Montel: I believe if parents taught children simple restraint, we could solve half the problems young people face today.
Montel: (When he announced that he had MS) This disease is not going to stop me. We don't know how long I've had it for, but I've been misdiagnosed for 10 years.
Montel: You see the images that the public is demanding. Why more reality-based TV? You'd think that after the first Survivor it would have gone away, but it hasn't. The public demands it because they get all caught up in the personal stories, and want to see more and more.
Montel: When you say shock value, the fact that we talk about what happened to a person... we talk about real things, we talk about real issues.
Montel: We have an incredible national forest service, and we have an incredible child outreach program that the president has put together. I don't see anything wrong with national service for a minimum of two years. If we were to require that, we wouldn't need a draft.
Montel: There was a time when the FCC tried to require a certain amount of television and media to be educational, a certain amount to be newsworthy and a certain amount of it to be public access.
Montel: The reason why you were allowed to get away with that in the '60s and '70s is because this country's racist administrative policies were such that rich white kids were getting exemptions. I said no exemptions.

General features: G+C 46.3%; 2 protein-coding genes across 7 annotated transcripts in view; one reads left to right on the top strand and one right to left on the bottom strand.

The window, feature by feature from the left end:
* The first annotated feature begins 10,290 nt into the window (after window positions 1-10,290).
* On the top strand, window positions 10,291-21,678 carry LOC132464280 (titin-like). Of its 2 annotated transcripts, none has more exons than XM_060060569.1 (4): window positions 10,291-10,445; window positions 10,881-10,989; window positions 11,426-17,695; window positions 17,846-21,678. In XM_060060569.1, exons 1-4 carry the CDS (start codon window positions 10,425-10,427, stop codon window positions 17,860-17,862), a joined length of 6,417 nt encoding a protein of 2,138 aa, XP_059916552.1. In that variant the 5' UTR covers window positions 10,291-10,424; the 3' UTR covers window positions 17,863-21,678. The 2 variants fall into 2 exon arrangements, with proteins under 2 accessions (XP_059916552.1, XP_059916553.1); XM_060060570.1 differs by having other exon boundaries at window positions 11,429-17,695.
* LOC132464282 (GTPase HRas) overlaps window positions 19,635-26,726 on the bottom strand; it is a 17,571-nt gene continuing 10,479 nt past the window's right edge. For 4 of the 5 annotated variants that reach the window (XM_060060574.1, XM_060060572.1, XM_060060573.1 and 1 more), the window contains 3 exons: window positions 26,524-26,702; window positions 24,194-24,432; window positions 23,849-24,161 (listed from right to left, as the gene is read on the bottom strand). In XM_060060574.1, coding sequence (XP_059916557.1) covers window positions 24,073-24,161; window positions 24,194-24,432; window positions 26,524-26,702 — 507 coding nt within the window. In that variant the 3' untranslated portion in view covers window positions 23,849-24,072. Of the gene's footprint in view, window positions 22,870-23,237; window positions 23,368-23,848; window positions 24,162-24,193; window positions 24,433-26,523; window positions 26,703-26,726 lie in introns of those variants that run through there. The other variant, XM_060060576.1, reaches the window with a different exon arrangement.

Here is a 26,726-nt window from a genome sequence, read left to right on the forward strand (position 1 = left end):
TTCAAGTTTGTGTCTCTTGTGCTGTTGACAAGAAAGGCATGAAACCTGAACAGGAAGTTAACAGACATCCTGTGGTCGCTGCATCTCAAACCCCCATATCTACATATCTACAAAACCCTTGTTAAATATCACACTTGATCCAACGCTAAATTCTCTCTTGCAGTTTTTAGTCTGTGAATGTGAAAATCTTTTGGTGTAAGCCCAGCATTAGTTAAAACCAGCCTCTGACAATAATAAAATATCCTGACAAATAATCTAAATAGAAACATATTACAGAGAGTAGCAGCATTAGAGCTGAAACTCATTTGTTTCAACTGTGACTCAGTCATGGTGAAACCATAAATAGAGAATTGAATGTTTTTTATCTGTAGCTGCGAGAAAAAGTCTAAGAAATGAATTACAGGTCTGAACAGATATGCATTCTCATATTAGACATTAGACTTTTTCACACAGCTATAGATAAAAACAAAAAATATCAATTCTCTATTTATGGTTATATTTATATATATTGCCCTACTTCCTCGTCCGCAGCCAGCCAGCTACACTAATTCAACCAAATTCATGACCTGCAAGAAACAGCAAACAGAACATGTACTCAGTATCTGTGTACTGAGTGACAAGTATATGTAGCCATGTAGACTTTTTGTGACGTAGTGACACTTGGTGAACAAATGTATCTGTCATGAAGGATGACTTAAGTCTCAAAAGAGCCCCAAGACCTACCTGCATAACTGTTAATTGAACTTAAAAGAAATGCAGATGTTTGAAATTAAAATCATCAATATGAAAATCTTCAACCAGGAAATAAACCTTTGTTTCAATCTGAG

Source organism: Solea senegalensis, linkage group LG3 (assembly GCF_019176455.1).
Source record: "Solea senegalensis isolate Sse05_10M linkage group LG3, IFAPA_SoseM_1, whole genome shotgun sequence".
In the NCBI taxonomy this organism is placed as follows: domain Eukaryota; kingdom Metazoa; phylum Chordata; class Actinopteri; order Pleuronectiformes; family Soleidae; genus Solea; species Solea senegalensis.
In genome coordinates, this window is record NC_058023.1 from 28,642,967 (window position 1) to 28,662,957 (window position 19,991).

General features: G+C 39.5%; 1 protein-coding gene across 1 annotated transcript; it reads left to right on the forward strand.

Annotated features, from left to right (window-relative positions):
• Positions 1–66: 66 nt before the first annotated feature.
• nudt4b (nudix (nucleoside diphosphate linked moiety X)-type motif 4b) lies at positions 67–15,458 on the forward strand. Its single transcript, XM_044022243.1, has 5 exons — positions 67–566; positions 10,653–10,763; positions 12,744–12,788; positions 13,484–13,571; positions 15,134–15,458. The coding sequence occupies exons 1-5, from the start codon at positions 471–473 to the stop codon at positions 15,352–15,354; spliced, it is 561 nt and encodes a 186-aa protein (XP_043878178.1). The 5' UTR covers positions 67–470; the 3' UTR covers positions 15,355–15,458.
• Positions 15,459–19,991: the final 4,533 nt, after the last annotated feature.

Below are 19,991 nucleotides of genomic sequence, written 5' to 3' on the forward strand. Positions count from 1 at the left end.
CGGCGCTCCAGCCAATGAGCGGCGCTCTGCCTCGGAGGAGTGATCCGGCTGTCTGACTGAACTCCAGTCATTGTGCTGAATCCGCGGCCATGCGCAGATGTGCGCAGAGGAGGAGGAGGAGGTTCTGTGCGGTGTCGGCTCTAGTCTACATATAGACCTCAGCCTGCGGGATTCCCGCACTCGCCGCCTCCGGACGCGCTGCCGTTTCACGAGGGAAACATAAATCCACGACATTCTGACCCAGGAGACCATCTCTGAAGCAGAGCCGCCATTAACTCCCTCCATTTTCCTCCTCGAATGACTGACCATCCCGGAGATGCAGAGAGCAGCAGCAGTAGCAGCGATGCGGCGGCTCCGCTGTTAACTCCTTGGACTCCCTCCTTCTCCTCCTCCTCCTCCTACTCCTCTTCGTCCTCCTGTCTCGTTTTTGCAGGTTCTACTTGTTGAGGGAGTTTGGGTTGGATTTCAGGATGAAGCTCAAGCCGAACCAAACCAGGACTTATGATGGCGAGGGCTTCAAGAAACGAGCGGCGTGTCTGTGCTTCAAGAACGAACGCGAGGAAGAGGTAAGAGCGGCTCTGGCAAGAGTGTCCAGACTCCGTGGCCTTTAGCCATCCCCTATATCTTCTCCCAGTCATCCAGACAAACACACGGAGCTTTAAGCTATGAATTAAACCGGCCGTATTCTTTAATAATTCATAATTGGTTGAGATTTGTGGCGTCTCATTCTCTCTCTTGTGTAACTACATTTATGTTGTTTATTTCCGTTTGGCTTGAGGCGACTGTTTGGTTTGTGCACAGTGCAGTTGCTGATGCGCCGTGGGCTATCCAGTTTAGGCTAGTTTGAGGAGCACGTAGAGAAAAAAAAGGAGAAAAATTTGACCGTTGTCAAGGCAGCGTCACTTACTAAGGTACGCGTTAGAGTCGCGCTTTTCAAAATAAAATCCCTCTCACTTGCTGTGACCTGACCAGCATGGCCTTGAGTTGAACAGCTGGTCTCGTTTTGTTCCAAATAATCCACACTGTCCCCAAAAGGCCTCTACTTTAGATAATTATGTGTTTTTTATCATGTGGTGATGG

Montel: The evening news was the first reality TV show, I would even say, and this is something people need to look at when they digest television.
Montel: No one tells every white person in this country how to be. No one tells every Hispanic, or Asian or Jewish person in this country how to be. There is no single definition of whiteness or single definition of blackness.
Montel: Let's be careful when we start comparing American to European tolerance because there isn't necessarily a lot of European tolerance.
Montel: It's hard to compare. Different times, different players. The administration four years ago did not have 9/11. I could tell you this; this particular administration was better suited to handle that than the former.
Montel: Is the U.S. better or is the world better? Is the U.S. better off today than we were four years ago? Obviously not, economically not. I think our stature in the world is not the same.
Montel: If we get the donations, I think we're going to raise a significant amount of money; some will be used for some administered costs, but the public portion of that will go directly into grants.
Montel: If everyone who graduated from high school was required to do some form public service, you would have enough people in the military.
Montel: I'll find places to grab as I walk and talk, sometimes even walking backwards because I have more control that way. People have no idea that I'm doing this.
Montel: I travel Europe every couple of weeks. I just came back from London, Holland and Denmark. Every nation on this planet has its issues with race, and I am not sure if everyone has figured out how to deal with it.
Montel: I started this foundation when I was diagnosed. It was established for one reason, and that was to try to find a cure for MS. Every penny, 100% of the public donations that come into this are given back out in the form of grants to colleges and researchers around the world.